post #937 of 979
Quote:
Originally Posted by rollemup View Post
It's more like audio idiots that would tweak that way.

Know anything about cars at all? Let's say you buy yourself an aftermarket crate engine that's got 600 foot lbs torque versus the stock engine of 150. You shoehorn it in there without thinking and leave everything else the same...... what happens?

Any op amp is replaceable it's just a matter of skill. Having it socketed makes blind swapping and shoe horning a fools rush, but it's no excuse for a manufacturer to initially provide with you a potentially cheap op amp with poor bypassing and decoupling, and then saying "have fun tweaker".

I'm not saying dont' tweak it but I am saying you need to know what you're in for. If you want to actually improve on it, know that it's going to get worse before it gets better, and there will almost never be a perfect recipie to follow, because everyone is a proud papa, when they effect a little change, it's "always" for the better.

To give you an example my audiodock had some of the cheapest and low gain bandwidth op amps... makes them very stable and they can endure terrible layouts as a result, given that they're so sluggish.

I swapped in an LM4562 high end audio op amp with far higher gain and bandwidth.... it immediately began to showcase the horride layout and penny pinched power distribution network. It then took me about two years and a whole lot of reworking it to come up with a bandaid that would allow that op amp to shine.

It's a stellar op amp and there's every reason for it to sound good, and it does when properly used. But to just swap them blindly I would have probably liked the results of a 741 better.

Socketing op amps is the absolute wrong way for card makers to please audiophiles, but it's a good way to sucker audiophools. What we'd be better off with is the ability to slave the cards to a decent clock. It's that kind of inability and poor quality that makes for a lot of people to not be able to tell the difference between a low quality mp3 and a lossless rip.

Not too many card makers have done anything more than symbolic gestures of creating a quality audio experience thus far, but if they can fool you with marketing, it saves on engineering.

ehh... my goal when i bought my auzentech x fi home theater hd was to be better than the x fi titanium. if it is then i'm happy. im using digital coax to my NAD t 751 reciever and ill know whether it was worth it when i get some decent speakers for it. right not im using two garbage kenwood bookshelves and a z5500 driver for the center. im gunna build some with drivers i have laying around (gunna use two polk 6.5 inch drivers for full range, two tweeters that are decent and two logitech z5500 as midrange). my goal is for it to sound better than the polk TSI 200 lol.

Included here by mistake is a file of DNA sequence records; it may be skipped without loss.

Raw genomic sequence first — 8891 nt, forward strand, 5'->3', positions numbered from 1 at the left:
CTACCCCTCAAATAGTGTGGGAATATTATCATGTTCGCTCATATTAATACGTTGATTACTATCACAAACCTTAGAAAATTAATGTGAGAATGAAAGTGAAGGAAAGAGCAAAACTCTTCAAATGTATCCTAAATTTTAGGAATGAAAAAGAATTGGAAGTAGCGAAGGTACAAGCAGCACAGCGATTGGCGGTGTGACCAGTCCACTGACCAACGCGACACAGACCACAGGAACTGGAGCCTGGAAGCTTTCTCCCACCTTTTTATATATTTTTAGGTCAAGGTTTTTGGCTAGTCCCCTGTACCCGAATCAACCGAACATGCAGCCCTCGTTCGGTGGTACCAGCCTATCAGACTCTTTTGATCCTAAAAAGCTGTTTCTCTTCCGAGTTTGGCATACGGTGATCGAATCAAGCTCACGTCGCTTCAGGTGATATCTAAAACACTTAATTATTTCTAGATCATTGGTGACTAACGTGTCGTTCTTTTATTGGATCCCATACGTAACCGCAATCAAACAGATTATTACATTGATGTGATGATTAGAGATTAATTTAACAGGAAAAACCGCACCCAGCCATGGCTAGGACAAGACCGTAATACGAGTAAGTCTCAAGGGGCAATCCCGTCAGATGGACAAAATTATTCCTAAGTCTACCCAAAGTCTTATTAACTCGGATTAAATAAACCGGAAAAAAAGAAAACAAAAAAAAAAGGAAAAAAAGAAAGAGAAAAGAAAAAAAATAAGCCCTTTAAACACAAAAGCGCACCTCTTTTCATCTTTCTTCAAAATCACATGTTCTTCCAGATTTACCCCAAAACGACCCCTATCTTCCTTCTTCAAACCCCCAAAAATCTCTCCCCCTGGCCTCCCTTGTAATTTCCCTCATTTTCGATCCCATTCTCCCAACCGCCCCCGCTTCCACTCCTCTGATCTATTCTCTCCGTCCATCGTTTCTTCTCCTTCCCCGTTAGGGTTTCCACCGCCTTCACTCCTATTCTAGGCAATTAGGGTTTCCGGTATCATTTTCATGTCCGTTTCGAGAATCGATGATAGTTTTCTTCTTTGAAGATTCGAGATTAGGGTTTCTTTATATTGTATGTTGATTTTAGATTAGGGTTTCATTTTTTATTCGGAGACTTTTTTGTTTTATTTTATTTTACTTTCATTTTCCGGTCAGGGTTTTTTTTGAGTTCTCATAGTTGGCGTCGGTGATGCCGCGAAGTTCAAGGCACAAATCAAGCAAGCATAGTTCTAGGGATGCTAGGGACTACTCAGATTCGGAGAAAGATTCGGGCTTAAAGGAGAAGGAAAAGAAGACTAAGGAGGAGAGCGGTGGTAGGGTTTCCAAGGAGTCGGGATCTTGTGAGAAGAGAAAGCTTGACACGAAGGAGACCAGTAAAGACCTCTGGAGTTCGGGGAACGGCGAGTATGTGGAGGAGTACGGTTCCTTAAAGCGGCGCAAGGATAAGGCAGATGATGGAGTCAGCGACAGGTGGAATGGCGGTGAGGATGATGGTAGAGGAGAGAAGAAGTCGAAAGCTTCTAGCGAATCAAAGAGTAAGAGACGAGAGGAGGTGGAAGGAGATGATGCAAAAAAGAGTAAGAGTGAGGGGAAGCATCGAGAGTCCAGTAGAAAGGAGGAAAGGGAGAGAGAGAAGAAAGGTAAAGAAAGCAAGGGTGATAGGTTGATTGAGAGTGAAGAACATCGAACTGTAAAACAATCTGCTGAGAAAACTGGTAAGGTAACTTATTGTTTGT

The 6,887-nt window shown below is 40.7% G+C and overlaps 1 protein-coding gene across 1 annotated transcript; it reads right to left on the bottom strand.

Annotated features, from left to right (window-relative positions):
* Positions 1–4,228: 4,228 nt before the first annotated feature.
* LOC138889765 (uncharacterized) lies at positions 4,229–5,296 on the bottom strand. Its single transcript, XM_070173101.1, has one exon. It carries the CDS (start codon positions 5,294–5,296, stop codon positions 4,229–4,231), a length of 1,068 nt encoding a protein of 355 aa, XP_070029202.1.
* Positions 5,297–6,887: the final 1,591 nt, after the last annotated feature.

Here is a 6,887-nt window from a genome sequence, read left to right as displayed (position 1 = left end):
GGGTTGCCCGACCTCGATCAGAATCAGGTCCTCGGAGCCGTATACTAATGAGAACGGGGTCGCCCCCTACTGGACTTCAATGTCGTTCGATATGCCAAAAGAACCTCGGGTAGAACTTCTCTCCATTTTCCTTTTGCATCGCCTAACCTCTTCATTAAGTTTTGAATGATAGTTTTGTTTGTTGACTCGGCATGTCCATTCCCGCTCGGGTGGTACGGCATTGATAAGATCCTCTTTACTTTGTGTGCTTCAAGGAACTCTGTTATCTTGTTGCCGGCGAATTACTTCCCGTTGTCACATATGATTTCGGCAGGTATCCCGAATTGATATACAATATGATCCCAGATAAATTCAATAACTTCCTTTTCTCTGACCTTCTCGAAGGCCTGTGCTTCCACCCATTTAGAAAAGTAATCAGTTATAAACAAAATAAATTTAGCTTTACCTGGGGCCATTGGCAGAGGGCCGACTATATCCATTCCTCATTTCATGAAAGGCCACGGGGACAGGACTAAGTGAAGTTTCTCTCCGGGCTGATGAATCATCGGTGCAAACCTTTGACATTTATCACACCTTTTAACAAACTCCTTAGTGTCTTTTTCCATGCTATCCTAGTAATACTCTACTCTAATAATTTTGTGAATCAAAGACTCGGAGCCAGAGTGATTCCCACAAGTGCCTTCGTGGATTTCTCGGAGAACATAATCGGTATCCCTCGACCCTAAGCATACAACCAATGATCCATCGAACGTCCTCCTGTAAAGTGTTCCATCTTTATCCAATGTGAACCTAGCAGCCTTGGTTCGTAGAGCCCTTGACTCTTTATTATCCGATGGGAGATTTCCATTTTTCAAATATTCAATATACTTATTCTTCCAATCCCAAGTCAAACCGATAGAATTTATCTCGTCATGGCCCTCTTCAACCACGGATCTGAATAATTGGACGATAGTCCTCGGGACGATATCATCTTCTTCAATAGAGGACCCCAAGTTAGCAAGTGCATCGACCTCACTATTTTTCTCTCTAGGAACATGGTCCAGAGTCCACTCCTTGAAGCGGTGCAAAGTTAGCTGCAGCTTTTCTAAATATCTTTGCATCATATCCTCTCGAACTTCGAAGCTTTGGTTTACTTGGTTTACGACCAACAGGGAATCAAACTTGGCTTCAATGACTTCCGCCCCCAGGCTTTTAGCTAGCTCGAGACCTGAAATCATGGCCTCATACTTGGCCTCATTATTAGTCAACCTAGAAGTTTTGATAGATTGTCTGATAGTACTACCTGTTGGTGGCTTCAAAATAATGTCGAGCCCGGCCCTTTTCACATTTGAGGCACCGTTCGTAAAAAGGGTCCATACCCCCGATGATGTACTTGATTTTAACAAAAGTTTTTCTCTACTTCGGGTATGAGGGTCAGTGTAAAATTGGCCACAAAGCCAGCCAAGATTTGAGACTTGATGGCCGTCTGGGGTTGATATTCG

i need to find a local shop where i can LISTEN to some klipsch WF 34 before i actually buy them.

anyway, is this sound card better than the NAD and klipsch can produce or not good enough or par would you say?
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post #938 of 979
HMmm..... HDMI audiophile card, eh? Yeah, I dunno, If I wanted video signals mingling with my audio I'd use a video card, and not joke about it being audiophile, but a company needs products. Really, we need to stop accepting this kind of CRAP, or it will never improve.

HDMI itself as far as I understand it is a bogus standard that's only purpose of existance is to encapsulate copy protection... it does nothing for performance, but they market it like it does. Having it intermingled with that video signal is going to do to it no good, that is for certain. It's like gold leaf on your cell bars.

Anyway if you're taking a digital output from the card to your NAD receiver, then you needn't worry about fussing with the op amps, because I'm sure those drive the analog outputs.

Comparing cards such as this to one another, even with the best op amps and decoupling and so on, is kind of moot because they're all very firmly in the low fi category, at least unless they offer the option to be slaved off of an external master clock. You should look up soundcard and reclocking, you'll find quite some discussion. I'm certainly not an expert on the subject. That's really where the quality is to be made up though, because it's really where the quality is suffering.